If there is one process, ONE, that is absolutely critical to the development of all art forms, now and throughout the history of artistic endeavors, it is to QUESTION EVERYTHING. WHY is this art? WHY is this not art? WHY is it done this way? WHY can it not be done another way? WHAT is music? WHAT is not music? WHY is this good? WHY is this not good? WHAT is it to be “good”? WHAT is it to be “beautiful”? WHAT is it to be “ugly”? (http://videolectures.net/cd07_eco_thu/)

A visceral negative response is valid because it is a state of being that is subject to an individual’s personal experience, upbringing, tastes, etc. However, a statement like the above is not subjective, and therefore must be supported by some sort of rubric with which to make an assessment. If there is, in fact, a rubric of this sort in existence, I ask that Mr. Ilomaki kindly bring it to my attention. Who am I (we) to say that something is NOT a work of art, or not a piece of music? If the object in question came into being through the intention of an artist to produce art, there is without a doubt no means with which to argue otherwise. We may have different names for things, different definitions, different grammar, and that is what makes human beings (and contemporary art) so incredibly interesting; the unique, irreproducible experience!  Yet at the end of the day, statements or generalizations such as these have absolutely no merit whatsoever, as there can be no tangible unit of measurement for ‘art-ness’ nor ‘music-ness’.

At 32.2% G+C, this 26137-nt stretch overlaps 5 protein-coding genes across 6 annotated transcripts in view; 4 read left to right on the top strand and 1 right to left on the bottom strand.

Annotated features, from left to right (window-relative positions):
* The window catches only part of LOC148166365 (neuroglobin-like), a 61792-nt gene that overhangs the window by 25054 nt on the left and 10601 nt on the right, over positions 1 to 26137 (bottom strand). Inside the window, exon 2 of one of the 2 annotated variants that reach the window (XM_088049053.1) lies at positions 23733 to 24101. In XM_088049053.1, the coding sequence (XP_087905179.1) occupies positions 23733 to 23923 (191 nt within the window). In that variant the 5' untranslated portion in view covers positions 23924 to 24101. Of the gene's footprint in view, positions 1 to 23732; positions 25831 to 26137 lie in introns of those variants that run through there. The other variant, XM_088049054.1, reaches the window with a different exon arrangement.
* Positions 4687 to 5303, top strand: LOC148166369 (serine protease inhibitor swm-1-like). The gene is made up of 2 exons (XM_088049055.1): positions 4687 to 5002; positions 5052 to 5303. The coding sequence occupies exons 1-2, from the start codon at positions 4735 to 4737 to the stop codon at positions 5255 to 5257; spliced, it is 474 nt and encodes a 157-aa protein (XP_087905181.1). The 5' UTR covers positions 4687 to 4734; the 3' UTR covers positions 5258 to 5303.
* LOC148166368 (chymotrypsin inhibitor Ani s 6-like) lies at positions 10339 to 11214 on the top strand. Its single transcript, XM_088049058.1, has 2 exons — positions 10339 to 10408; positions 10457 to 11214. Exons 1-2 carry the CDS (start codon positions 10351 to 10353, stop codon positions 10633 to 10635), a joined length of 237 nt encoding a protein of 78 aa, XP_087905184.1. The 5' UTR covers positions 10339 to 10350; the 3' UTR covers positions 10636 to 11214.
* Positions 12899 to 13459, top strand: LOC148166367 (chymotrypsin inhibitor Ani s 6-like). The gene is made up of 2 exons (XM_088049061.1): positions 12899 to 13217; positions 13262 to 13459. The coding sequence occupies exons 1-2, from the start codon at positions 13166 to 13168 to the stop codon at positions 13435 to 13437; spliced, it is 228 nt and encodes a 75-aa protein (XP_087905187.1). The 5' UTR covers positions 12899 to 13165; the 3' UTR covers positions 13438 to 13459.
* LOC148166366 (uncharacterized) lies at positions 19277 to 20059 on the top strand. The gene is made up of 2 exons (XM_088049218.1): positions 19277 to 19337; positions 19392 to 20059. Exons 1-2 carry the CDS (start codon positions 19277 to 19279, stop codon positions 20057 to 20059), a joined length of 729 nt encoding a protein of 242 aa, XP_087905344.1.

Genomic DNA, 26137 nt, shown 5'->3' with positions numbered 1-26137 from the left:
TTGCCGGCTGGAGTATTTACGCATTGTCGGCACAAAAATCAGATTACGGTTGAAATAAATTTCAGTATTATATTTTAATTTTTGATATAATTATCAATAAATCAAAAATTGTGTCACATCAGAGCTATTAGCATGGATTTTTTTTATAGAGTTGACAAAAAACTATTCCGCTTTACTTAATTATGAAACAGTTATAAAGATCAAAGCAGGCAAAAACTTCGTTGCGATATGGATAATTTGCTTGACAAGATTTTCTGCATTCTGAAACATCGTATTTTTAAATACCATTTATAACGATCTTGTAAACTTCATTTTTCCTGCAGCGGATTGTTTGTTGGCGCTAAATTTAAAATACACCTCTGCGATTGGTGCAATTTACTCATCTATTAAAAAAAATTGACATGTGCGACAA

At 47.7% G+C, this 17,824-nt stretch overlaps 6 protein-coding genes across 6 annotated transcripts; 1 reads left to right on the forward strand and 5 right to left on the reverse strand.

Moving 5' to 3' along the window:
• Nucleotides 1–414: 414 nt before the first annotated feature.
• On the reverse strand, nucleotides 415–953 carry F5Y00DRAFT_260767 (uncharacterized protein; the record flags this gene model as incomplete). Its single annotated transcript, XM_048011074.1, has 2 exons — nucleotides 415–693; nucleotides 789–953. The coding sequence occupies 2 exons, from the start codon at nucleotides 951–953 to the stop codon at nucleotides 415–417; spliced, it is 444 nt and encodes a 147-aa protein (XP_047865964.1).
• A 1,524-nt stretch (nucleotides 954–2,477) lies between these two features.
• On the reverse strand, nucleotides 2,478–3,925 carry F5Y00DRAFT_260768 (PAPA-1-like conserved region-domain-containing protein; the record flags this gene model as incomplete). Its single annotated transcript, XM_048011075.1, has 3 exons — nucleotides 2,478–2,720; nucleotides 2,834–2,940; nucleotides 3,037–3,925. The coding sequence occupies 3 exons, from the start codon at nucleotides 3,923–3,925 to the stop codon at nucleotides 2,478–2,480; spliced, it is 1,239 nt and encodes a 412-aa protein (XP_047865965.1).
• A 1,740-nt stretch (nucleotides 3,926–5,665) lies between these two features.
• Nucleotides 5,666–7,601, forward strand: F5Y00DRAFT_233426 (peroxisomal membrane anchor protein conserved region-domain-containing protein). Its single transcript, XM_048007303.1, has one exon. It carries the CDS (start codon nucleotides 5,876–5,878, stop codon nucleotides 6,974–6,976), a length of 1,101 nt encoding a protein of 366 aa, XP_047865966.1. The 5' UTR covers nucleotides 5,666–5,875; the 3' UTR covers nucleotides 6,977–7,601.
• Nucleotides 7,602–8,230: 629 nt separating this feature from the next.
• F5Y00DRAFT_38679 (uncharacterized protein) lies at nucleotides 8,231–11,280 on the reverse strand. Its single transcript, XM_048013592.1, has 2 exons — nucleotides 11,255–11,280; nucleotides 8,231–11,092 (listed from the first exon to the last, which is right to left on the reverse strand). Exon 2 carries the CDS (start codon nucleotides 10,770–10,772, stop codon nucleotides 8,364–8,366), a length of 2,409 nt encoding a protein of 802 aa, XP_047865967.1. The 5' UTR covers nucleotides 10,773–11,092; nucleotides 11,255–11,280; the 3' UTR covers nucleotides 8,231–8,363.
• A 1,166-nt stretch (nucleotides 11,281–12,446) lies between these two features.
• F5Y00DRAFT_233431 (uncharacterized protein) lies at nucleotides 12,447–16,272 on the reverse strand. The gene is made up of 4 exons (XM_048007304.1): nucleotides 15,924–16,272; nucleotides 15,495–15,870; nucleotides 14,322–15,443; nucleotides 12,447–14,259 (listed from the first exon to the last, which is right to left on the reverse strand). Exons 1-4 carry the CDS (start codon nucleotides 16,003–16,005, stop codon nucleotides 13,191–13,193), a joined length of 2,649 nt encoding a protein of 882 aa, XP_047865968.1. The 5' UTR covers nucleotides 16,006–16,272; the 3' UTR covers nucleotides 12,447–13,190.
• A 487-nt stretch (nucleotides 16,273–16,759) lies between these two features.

**ADDENDUM (11:37pm): Because everyone loves happy endings. And Zappa!




Score: http://www.jasonthorpebuchanan.com/music.php

World Premiere, March 21, 2014
Eastman School of Music, Kilbourn Hall